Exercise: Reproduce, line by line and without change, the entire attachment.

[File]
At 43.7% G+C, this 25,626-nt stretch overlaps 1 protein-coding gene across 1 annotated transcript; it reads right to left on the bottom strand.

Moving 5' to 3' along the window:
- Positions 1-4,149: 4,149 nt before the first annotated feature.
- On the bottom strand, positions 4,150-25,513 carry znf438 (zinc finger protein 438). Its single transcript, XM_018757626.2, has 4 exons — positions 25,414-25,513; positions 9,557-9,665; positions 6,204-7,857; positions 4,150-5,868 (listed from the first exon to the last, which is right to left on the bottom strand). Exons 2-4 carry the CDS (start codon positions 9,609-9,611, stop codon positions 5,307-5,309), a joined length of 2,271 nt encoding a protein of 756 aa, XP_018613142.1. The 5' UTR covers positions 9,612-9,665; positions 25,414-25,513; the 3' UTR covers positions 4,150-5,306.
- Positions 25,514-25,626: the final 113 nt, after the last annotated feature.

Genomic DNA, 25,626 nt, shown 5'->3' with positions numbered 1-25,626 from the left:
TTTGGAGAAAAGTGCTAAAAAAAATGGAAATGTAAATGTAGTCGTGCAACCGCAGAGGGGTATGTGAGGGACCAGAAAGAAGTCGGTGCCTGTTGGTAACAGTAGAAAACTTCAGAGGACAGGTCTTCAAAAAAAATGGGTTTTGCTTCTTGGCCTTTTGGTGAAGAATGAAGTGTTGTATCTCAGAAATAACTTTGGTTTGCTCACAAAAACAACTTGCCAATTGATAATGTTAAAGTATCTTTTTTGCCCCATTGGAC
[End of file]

At 43.7% G+C, this 25,626-nt stretch overlaps 1 protein-coding gene across 1 annotated transcript; it reads right to left on the bottom strand.

Moving 5' to 3' along the window:
- Positions 1-4,149: 4,149 nt before the first annotated feature.
- On the bottom strand, positions 4,150-25,513 carry znf438 (zinc finger protein 438). Its single transcript, XM_018757626.2, has 4 exons — positions 25,414-25,513; positions 9,557-9,665; positions 6,204-7,857; positions 4,150-5,868 (listed from the first exon to the last, which is right to left on the bottom strand). Exons 2-4 carry the CDS (start codon positions 9,609-9,611, stop codon positions 5,307-5,309), a joined length of 2,271 nt encoding a protein of 756 aa, XP_018613142.1. The 5' UTR covers positions 9,612-9,665; positions 25,414-25,513; the 3' UTR covers positions 4,150-5,306.
- Positions 25,514-25,626: the final 113 nt, after the last annotated feature.

Genomic DNA, 25,626 nt, shown 5'->3' with positions numbered 1-25,626 from the left:
TTTGGAGAAAAGTGCTAAAAAAAATGGAAATGTAAATGTAGTCGTGCAACCGCAGAGGGGTATGTGAGGGACCAGAAAGAAGTCGGTGCCTGTTGGTAACAGTAGAAAACTTCAGAGGACAGGTCTTCAAAAAAAATGGGTTTTGCTTCTTGGCCTTTTGGTGAAGAATGAAGTGTTGTATCTCAGAAATAACTTTGGTTTGCTCACAAAAACAACTTGCCAATTGATAATGTTAAAGTATCTTTTTTGCCCCATTGGAC